Anna Coutsoudis

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Anna Coutsoudis
Born (1952-09-21) September 21, 1952 (age 71)
NationalitySouth African
Alma materUniversity of Natal
AwardsScience for Society Gold Medal[1]
Scientific career
FieldsPublic health
InstitutionsUniversity of KwaZulu-Natal
ThesisEpidemiological and clinical studies of vitamin A in Black South African pre-school children (1993)

Anna Coutsoudis (born 21 September 1952) is a South African public health scientist and academic who has conducted research on HIV and nutrition, specializing in the benefits of breastfeeding. An elected member of the Academy of Science of South Africa, she is a founder member and chair of iThemba Lethu, an organization for children with HIV, which provides a community-based breast milk bank.[2][3]


Coutsoudis received her BSc from the University of Natal in 1974, followed by a Higher Diploma in Education in 1975.[4] Later, while raising a family, she completed her studies at the same university, earning a PhD from the Department of Paediatrics and Child Health with a thesis titled Epidemiological and clinical studies of vitamin A in Black South African pre-school children.[5][6]

She was honoured by an award from La Leche League International in 2001 for stressing the benefits of breastfeeding while in 2004 her extensive work on nutrition research was recognized by the Nutrition Society of South Africa.[6]

In Mexico at the International AIDS Society Conference in 2008, Coutsoudis presented a convincing and well-received paper which stressed the benefits of breastfeeding for HIV-affected infants.[7] The following year, an article she and her colleague Hoosen Coovadia published in The Lancet called on the South African government to stop providing free formula milk to HIV-infected mothers, causing outrage from HIV activists. In particular, Cousoudis criticized the commercial promotion of formula milk for young babies in South Africa, especially as it countered recommendations from the World Health Organization.[8] In September 2016, Coutsoudis participated in the International Atomic Energy Agency's 60th conference in Vienna where she was a key speaker at a well-attended event on "Nuclear Techniques to Assess Breastfeeding Practices".[9]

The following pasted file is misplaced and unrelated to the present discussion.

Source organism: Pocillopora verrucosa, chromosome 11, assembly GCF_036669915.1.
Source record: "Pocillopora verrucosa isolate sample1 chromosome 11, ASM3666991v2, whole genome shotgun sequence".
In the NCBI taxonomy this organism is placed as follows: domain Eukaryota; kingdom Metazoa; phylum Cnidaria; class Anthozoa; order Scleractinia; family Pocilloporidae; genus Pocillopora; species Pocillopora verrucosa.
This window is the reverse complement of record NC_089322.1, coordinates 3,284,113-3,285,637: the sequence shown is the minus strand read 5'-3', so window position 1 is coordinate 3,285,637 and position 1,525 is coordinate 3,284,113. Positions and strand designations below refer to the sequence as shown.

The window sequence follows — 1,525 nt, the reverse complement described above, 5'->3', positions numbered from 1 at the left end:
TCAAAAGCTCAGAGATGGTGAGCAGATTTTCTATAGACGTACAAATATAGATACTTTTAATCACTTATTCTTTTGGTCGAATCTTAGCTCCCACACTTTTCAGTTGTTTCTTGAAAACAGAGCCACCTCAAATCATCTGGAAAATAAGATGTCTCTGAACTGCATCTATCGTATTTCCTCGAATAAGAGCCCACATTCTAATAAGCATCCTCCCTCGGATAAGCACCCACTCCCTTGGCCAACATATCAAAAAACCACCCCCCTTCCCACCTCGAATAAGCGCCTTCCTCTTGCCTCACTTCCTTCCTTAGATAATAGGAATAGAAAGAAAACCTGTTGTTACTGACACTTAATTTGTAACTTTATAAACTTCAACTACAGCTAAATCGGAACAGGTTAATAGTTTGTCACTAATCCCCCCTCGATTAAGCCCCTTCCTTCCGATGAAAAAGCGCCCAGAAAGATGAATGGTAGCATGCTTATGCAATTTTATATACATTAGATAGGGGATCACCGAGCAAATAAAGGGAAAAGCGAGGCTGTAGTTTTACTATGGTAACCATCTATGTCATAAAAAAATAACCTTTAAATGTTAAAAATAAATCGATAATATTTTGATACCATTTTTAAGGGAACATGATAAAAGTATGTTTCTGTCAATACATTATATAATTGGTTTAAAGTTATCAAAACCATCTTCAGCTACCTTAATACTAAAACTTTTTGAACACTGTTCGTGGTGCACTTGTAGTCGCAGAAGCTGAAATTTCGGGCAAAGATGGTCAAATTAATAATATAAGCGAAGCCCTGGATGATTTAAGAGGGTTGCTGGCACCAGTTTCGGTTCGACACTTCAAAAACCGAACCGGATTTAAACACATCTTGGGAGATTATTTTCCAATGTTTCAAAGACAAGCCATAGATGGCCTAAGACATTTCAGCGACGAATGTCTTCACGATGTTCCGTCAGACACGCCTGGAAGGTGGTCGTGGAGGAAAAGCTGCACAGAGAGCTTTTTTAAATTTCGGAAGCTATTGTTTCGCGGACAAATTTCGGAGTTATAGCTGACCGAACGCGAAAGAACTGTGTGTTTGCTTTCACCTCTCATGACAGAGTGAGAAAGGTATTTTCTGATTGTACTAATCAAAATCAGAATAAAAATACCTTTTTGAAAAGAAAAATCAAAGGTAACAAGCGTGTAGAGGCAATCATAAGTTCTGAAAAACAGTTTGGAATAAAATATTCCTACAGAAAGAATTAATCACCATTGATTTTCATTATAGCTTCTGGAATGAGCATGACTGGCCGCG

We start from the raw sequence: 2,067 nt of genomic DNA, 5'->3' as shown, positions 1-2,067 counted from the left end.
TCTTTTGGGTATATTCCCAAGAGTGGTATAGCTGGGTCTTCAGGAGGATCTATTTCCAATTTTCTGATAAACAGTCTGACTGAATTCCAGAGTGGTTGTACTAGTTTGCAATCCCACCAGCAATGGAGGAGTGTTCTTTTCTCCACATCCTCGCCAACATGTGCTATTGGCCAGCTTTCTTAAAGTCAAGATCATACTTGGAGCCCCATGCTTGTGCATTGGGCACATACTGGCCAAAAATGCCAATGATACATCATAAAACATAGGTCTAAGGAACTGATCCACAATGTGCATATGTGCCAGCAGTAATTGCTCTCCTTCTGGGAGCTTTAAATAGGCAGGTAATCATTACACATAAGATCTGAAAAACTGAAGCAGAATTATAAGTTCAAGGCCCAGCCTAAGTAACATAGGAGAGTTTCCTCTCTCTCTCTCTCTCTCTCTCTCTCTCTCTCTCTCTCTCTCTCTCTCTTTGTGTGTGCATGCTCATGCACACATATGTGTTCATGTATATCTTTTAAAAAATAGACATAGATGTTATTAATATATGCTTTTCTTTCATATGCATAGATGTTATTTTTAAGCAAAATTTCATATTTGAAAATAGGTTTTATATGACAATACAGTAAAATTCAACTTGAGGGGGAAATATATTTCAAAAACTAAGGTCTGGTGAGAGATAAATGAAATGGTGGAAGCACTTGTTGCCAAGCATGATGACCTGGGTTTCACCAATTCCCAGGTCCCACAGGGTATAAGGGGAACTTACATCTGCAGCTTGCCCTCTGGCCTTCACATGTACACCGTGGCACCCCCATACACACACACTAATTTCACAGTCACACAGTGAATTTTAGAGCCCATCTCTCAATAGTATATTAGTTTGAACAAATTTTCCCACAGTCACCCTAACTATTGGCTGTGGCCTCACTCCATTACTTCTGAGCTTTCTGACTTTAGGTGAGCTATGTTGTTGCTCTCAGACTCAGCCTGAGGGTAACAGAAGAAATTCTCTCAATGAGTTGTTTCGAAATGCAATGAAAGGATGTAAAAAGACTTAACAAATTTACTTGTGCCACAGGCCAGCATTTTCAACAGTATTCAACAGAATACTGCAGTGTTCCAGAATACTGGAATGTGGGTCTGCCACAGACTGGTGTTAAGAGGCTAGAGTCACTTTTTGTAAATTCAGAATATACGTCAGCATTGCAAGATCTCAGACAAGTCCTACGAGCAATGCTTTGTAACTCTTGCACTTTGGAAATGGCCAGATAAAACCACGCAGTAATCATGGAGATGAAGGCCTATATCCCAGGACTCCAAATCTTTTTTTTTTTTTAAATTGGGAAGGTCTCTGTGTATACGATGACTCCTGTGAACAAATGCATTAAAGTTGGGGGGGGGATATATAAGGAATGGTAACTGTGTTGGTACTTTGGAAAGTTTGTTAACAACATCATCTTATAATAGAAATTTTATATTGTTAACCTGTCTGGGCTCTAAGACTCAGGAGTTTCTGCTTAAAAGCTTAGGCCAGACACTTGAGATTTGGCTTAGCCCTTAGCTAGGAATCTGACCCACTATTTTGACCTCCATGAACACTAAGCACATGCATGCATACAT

Coutsoudis has served on various committees of the World Health Organization including the Steering Committee of the Child and Adolescent Health Unit and guideline development groups on Vitamin A Supplementation and HIV and Infant Feeding.[3] She has published over 100 peer-reviewed scientific articles.[10]

Awards and honors[edit]

In 2009, Anna Coutsoudis was awarded the Science for Society Gold Medal by the Academy of Science of South Africa.[1]


  1. ^ a b "Coutsoudis, Anna". TWAS-Rossa: The World Academy of Sciences Regional Office for sub-Saharan Africa. Retrieved 18 October 2017.
  2. ^ "Members". Academy of Science of South Africa. Retrieved 18 October 2017.
  3. ^ a b "Prof Anna Coutsoudis". Department of Paediatrics & Child Health, University of KwaZulu-Natal. Archived from the original on 22 September 2018. Retrieved 18 October 2017.
  4. ^ "Anna Coutsoudis". Who's Who Southern Africa. Archived from the original on 18 October 2017. Retrieved 18 October 2017.
  5. ^ Coutsoudis, Anna (1993). "Epidemiological and clinical studies of vitamin A in Black South African pre-school children". Open Access Theses and Dissertations. Retrieved 18 October 2017.
  6. ^ a b "Academy of Science Gold Medal for Prominent UKZN Scientist". University of KwaZulu-Natal. 22 October 2009. Archived from the original on 18 October 2017. Retrieved 18 October 2017.
  7. ^ Susser, Ida (2011). AIDS, Sex, and Culture: Global Politics and Survival in Southern Africa. John Wiley & Sons. pp. 1–. ISBN 978-1-4443-5910-7.
  8. ^ Barrett, Sara (25 August 2009). "Professors provoke breastfeeding outrage". Mail & Guardian. Retrieved 18 October 2017.
  9. ^ Francis, MaryAnn (13 October 2016). "Nuclear Techniques to Assess Breastfeeding Practices". University of KwaZulu-Natal: UKZNDADA online. Retrieved 19 October 2017.
  10. ^ "Coutsoudis A[Author] - Search Results - PubMed". PubMed. Retrieved 10 December 2021.

External links[edit]